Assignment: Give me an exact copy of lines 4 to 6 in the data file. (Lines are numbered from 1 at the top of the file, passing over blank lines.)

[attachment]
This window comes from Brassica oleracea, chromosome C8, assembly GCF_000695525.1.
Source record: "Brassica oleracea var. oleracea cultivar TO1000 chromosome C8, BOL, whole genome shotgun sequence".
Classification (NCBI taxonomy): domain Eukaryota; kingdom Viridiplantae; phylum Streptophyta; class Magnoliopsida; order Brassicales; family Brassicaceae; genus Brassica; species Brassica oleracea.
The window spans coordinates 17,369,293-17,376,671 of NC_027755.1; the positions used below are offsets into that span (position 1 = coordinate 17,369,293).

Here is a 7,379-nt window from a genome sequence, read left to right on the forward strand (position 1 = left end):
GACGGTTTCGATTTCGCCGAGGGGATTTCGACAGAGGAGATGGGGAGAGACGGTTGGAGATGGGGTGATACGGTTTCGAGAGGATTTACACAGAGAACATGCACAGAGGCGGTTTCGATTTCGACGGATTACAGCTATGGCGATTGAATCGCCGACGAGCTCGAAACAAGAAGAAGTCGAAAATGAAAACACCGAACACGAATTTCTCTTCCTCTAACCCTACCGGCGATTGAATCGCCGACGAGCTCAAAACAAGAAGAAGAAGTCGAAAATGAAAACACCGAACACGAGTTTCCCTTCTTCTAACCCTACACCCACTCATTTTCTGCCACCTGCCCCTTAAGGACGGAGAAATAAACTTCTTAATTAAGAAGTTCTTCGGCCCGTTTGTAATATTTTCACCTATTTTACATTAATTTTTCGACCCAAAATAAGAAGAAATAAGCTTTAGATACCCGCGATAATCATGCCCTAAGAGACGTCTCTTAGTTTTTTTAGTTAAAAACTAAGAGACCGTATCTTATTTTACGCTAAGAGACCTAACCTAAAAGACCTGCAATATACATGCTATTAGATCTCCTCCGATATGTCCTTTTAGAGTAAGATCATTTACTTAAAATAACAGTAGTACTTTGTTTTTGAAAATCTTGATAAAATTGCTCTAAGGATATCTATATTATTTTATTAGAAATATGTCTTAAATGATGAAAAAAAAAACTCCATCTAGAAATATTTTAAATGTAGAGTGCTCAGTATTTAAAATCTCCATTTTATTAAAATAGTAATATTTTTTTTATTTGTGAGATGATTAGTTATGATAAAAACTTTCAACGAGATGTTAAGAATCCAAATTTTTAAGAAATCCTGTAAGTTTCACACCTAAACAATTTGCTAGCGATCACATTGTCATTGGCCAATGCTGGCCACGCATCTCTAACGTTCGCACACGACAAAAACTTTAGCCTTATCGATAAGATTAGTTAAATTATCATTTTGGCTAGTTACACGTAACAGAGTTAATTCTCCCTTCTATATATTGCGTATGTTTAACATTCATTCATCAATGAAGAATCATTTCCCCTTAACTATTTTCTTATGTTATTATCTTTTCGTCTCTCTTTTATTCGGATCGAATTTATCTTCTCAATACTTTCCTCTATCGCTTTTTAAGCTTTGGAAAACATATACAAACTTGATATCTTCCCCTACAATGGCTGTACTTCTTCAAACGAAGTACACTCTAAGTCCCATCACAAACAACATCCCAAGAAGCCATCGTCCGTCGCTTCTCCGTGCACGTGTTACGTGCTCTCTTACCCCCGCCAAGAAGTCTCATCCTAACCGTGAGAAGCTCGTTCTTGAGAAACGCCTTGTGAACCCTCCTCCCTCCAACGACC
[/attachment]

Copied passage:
The window spans coordinates 17,369,293-17,376,671 of NC_027755.1; the positions used below are offsets into that span (position 1 = coordinate 17,369,293).

Here is a 7,379-nt window from a genome sequence, read left to right on the forward strand (position 1 = left end):
GACGGTTTCGATTTCGCCGAGGGGATTTCGACAGAGGAGATGGGGAGAGACGGTTGGAGATGGGGTGATACGGTTTCGAGAGGATTTACACAGAGAACATGCACAGAGGCGGTTTCGATTTCGACGGATTACAGCTATGGCGATTGAATCGCCGACGAGCTCGAAACAAGAAGAAGTCGAAAATGAAAACACCGAACACGAATTTCTCTTCCTCTAACCCTACCGGCGATTGAATCGCCGACGAGCTCAAAACAAGAAGAAGAAGTCGAAAATGAAAACACCGAACACGAGTTTCCCTTCTTCTAACCCTACACCCACTCATTTTCTGCCACCTGCCCCTTAAGGACGGAGAAATAAACTTCTTAATTAAGAAGTTCTTCGGCCCGTTTGTAATATTTTCACCTATTTTACATTAATTTTTCGACCCAAAATAAGAAGAAATAAGCTTTAGATACCCGCGATAATCATGCCCTAAGAGACGTCTCTTAGTTTTTTTAGTTAAAAACTAAGAGACCGTATCTTATTTTACGCTAAGAGACCTAACCTAAAAGACCTGCAATATACATGCTATTAGATCTCCTCCGATATGTCCTTTTAGAGTAAGATCATTTACTTAAAATAACAGTAGTACTTTGTTTTTGAAAATCTTGATAAAATTGCTCTAAGGATATCTATATTATTTTATTAGAAATATGTCTTAAATGATGAAAAAAAAAACTCCATCTAGAAATATTTTAAATGTAGAGTGCTCAGTATTTAAAATCTCCATTTTATTAAAATAGTAATATTTTTTTTATTTGTGAGATGATTAGTTATGATAAAAACTTTCAACGAGATGTTAAGAATCCAAATTTTTAAGAAATCCTGTAAGTTTCACACCTAAACAATTTGCTAGCGATCACATTGTCATTGGCCAATGCTGGCCACGCATCTCTAACGTTCGCACACGACAAAAACTTTAGCCTTATCGATAAGATTAGTTAAATTATCATTTTGGCTAGTTACACGTAACAGAGTTAATTCTCCCTTCTATATATTGCGTATGTTTAACATTCATTCATCAATGAAGAATCATTTCCCCTTAACTATTTTCTTATGTTATTATCTTTTCGTCTCTCTTTTATTCGGATCGAATTTATCTTCTCAATACTTTCCTCTATCGCTTTTTAAGCTTTGGAAAACATATACAAACTTGATATCTTCCCCTACAATGGCTGTACTTCTTCAAACGAAGTACACTCTAAGTCCCATCACAAACAACATCCCAAGAAGCCATCGTCCGTCGCTTCTCCGTGCACGTGTTACGTGCTCTCTTACCCCCGCCAAGAAGTCTCATCCTAACCGTGAGAAGCTCGTTCTTGAGAAACGCCTTGTGAACCCTCCTCCCTCCAACGACC